School bus maintenance and driving has long been a tricky business in New York City. In the face of mounting maintenance costs, excessive emissions and flatlining wages, the Transit Workers Union (TWU) has proposed a novel — and potentially transformative — solution for the city’s school buses.

This week, TWU international president John Samuelsen and Manhattan New York City Council member Daniel Garodnick outlined the plan in the New York Daily News:

Here’s our plan. Let’s establish a unionized, worker-owned cooperative to transport students in non-polluting (and air-conditioned) electric school buses. For the pilot, we envision the worker cooperative entering into a contract with the Board of Education to provide service on approximately 15 existing routes that are not permanently assigned to any private company. Continue reading TWU Proposes School Bus Coop

Why Labor and Campus Organizing Are Not a Zero Sum Game

This post originally appeared at Waging Nonviolence.

By Will Meyer

Popular left magazines have recently published articles that pit campus organizing against labor organizing. The broad stroke thinking by Amber A’Lee Frost in The Baffler and Freddie DeBoer in Jacobin suggests campus politics isn’t going to win material gains and that serious leftists should wage strategic labor battles as opposed to organizing students. While DeBoer does concede that organizing “absolutely should” happen on campus, he lists the pitfalls of student organizing — summer vacation, graduation, how busy students are and their need to get jobs, among other problems — to argue that campus organizing “isn’t going to work” as a movement’s primary organizing strategy. Frost, on the other hand, warns of rhetorical battles without demands that lack strategy and power. Her piece, titled “All Worked Up and Nowhere to Go,” paints a picture of academic writer-types bickering on Twitter and showing up to rallies that raise morale “but little else.”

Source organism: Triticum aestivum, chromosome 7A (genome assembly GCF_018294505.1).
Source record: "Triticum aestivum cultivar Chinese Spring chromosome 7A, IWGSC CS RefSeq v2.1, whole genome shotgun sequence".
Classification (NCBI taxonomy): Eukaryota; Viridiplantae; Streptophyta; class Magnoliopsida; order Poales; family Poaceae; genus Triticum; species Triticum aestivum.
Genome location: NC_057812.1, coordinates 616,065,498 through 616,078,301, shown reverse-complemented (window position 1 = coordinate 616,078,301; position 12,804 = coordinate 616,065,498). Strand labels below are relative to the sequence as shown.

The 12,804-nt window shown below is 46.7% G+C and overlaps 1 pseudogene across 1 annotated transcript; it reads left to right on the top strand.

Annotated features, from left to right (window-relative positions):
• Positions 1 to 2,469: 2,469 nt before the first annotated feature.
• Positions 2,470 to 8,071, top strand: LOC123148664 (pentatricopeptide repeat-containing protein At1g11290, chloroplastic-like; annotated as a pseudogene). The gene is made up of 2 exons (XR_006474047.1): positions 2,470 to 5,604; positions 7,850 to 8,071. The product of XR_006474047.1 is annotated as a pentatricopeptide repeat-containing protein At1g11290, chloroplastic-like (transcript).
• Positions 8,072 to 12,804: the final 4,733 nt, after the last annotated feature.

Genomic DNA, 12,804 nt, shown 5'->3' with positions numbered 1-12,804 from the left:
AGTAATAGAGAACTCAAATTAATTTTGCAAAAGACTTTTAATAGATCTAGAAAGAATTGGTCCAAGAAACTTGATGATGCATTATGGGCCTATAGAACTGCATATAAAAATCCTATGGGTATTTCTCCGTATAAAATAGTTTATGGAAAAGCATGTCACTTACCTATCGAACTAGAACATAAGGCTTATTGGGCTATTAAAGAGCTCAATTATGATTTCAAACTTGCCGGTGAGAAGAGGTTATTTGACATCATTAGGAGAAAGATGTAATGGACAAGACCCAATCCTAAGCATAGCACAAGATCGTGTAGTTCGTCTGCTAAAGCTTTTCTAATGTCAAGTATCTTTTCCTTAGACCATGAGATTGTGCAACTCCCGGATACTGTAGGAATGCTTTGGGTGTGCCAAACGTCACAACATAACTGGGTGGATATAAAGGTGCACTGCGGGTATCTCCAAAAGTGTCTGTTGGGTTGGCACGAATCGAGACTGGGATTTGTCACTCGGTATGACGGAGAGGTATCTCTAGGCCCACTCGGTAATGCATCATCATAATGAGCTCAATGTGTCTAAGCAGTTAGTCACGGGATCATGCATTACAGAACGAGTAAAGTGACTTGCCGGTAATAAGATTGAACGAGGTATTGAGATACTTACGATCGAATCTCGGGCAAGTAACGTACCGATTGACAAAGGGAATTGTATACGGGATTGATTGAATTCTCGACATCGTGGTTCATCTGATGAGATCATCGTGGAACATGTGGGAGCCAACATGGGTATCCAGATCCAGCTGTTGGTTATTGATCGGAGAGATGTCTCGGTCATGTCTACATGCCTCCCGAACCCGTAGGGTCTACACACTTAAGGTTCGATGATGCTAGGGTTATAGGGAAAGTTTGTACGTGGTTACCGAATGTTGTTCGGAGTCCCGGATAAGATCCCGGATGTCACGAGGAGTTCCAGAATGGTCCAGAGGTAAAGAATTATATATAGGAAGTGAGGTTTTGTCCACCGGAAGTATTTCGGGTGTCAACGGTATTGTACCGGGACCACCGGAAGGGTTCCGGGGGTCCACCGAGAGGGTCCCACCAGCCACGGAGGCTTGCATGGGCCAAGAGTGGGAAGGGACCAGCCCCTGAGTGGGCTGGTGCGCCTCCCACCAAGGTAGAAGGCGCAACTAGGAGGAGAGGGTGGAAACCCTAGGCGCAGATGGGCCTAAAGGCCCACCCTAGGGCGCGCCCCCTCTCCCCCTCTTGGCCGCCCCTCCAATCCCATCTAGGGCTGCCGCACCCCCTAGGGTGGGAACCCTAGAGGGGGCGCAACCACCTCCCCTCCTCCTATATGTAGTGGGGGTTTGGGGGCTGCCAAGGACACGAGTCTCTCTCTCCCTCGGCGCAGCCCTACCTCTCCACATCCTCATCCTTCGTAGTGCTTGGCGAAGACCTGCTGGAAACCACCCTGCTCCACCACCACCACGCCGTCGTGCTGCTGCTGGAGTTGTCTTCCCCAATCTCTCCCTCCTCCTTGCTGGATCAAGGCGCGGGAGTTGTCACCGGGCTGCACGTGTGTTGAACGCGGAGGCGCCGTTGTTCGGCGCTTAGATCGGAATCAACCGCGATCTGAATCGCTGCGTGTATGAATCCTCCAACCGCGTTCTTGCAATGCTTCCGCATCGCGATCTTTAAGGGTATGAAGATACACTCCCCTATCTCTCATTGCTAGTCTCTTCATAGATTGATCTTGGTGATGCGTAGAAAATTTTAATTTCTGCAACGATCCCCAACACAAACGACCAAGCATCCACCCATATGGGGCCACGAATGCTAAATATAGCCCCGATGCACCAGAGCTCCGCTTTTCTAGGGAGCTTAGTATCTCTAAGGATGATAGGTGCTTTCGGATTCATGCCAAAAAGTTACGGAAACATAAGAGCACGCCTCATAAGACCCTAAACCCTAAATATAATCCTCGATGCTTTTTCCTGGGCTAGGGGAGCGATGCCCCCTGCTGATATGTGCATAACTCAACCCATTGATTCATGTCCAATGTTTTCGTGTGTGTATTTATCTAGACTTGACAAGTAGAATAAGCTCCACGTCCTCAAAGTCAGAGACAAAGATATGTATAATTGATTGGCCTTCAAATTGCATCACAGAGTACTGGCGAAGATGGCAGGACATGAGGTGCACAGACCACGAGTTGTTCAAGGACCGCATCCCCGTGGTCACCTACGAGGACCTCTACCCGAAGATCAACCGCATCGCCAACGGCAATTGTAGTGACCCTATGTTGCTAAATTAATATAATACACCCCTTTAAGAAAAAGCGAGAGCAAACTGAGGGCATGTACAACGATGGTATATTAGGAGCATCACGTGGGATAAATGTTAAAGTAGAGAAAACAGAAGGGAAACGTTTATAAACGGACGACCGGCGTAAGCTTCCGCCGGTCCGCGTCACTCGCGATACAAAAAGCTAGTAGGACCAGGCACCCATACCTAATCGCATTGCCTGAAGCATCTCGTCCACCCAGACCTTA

This approach marks a stark contrast to that of the radical right, which — over the last generation — has weaponized campuses to serve their ideological agenda, dismantling public education using very effective organizing techniques. Continue reading Why Labor and Campus Organizing Are Not a Zero Sum Game

The Urbanization of Trade Union Struggle and Strategy

By Ian Thomas MacDonald

This is an abridged excerpt from Ian Thomas MacDonald’s new book, Unions and the City.

Many in labor studies have come to see our cities and suburbs as great laboratories of labor renewal. The relevance of this perspective can be glimpsed in the importance of resisting the dismantling of public education to the fate of a teacher strike in Chicago, for instance, or in the equally surprising success of citywide minimum wage campaigns across the United States. But these inspiring moments only hint at organized labor’s daily engagement with the life of the city, which we have found to be broader, deeper, and more complex than is commonly recognized. If we are right to believe that the future of the labor movement is an urban one, union activists and staffers, urban policymakers, elected officials, and members of the public alike will require a fuller understanding of what impels unions to become involved in urban policy issues, what dilemmas structure the choices unions make, and what impact unions have on the lives of urban residents, beyond their members.  Continue reading The Urbanization of Trade Union Struggle and Strategy